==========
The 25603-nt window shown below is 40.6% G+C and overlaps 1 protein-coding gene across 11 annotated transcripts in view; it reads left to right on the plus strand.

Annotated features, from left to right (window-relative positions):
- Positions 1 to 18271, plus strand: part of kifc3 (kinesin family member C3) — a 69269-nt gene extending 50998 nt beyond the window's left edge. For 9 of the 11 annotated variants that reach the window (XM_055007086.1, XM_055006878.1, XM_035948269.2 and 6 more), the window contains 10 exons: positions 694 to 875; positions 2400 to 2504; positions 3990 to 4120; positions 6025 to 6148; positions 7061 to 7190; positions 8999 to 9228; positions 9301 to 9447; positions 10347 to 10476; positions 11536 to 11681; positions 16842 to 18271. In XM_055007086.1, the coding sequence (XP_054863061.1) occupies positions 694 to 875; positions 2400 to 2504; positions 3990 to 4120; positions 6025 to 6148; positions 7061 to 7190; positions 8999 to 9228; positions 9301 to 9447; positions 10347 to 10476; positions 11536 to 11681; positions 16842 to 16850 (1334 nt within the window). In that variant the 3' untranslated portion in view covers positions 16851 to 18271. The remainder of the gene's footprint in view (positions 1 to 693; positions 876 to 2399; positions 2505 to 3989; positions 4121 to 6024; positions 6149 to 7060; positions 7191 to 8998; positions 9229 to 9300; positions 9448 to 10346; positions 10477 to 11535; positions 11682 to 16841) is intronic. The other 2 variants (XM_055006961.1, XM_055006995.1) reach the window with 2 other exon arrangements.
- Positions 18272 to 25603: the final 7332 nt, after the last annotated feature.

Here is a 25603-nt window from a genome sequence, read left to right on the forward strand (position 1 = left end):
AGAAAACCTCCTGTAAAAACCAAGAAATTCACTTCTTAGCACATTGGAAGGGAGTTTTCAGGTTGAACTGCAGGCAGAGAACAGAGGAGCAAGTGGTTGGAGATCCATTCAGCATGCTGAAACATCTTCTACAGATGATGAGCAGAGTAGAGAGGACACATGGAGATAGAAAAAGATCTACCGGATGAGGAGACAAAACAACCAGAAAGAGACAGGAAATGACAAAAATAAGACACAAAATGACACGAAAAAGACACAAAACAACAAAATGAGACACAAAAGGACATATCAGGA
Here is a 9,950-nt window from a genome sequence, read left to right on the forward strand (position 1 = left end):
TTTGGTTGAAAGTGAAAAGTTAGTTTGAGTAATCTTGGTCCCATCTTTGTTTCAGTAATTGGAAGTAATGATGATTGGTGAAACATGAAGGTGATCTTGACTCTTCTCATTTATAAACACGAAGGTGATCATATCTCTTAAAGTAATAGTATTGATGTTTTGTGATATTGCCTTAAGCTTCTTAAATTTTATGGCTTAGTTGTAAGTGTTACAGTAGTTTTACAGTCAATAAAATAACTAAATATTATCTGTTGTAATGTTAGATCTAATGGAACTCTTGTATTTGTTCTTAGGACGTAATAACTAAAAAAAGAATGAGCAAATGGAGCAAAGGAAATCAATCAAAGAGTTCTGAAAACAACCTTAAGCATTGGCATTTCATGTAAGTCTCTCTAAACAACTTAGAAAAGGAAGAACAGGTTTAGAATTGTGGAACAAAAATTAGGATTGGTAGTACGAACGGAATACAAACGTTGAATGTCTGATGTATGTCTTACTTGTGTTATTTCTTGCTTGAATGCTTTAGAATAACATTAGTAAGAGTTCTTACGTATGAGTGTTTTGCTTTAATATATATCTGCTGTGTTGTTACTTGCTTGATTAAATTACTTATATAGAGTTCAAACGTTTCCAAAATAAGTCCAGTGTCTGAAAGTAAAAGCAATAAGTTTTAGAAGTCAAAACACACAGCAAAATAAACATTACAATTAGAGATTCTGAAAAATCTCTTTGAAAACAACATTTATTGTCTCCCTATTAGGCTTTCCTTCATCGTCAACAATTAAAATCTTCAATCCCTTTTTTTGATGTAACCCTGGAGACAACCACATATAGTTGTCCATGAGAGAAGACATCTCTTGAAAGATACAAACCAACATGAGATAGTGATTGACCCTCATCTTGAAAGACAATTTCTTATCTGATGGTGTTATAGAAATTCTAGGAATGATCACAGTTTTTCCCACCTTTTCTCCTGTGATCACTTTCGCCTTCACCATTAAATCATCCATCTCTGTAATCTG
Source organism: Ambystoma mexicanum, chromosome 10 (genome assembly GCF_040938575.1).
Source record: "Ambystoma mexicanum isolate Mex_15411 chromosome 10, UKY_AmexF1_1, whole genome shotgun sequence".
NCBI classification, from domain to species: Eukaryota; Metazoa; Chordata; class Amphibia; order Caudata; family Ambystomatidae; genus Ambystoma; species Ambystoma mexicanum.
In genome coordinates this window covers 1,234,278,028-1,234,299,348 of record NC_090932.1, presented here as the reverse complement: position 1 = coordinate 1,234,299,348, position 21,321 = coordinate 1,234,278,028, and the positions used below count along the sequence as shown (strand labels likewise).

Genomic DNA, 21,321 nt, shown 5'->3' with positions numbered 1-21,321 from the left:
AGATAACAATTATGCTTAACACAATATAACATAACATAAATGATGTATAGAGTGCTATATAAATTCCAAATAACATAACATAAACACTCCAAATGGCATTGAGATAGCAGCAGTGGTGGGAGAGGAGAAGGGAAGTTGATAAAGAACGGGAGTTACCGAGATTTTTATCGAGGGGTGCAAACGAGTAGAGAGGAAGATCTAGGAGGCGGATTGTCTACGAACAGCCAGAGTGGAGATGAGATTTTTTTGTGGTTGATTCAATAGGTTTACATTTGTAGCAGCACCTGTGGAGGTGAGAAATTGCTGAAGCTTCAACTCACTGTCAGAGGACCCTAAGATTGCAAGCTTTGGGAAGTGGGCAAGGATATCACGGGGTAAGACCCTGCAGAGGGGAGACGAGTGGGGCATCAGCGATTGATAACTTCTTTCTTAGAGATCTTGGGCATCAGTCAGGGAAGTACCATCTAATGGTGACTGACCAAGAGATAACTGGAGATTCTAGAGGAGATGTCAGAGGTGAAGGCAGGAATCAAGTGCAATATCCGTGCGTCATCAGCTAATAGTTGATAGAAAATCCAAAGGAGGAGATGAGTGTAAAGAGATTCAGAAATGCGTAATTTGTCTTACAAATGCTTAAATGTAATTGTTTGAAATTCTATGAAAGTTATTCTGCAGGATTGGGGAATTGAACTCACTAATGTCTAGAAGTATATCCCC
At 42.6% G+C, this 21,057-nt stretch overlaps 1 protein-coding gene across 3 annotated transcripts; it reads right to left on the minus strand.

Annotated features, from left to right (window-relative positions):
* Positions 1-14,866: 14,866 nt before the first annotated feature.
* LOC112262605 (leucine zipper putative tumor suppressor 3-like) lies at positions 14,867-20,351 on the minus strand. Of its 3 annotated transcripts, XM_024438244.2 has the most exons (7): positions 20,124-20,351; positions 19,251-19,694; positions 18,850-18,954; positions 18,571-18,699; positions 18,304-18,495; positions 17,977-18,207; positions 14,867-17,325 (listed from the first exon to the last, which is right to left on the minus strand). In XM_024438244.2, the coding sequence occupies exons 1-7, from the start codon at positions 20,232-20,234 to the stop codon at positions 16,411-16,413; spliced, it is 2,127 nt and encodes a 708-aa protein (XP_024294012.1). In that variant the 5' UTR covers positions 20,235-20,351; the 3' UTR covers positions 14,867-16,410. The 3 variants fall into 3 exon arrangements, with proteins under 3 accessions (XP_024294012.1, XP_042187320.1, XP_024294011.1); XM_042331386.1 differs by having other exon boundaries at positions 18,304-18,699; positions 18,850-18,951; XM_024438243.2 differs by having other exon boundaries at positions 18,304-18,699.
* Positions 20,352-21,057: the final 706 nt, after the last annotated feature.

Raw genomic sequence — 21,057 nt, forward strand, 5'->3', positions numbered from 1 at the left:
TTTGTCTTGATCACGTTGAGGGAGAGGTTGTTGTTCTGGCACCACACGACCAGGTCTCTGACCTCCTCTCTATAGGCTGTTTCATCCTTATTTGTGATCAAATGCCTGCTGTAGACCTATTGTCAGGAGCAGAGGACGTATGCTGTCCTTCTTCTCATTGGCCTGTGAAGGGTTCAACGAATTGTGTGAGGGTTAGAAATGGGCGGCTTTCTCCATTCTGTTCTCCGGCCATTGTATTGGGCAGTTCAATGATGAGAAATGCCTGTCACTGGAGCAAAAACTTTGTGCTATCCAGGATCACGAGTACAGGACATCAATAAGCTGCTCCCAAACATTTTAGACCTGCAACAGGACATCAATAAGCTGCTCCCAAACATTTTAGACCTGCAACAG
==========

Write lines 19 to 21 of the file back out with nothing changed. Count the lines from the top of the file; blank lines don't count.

* Positions 20,352-21,057: the final 706 nt, after the last annotated feature.

Raw genomic sequence — 21,057 nt, forward strand, 5'->3', positions numbered from 1 at the left:
TTTGTCTTGATCACGTTGAGGGAGAGGTTGTTGTTCTGGCACCACACGACCAGGTCTCTGACCTCCTCTCTATAGGCTGTTTCATCCTTATTTGTGATCAAATGCCTGCTGTAGACCTATTGTCAGGAGCAGAGGACGTATGCTGTCCTTCTTCTCATTGGCCTGTGAAGGGTTCAACGAATTGTGTGAGGGTTAGAAATGGGCGGCTTTCTCCATTCTGTTCTCCGGCCATTGTATTGGGCAGTTCAATGATGAGAAATGCCTGTCACTGGAGCAAAAACTTTGTGCTATCCAGGATCACGAGTACAGGACATCAATAAGCTGCTCCCAAACATTTTAGACCTGCAACAGGACATCAATAAGCTGCTCCCAAACATTTTAGACCTGCAACAG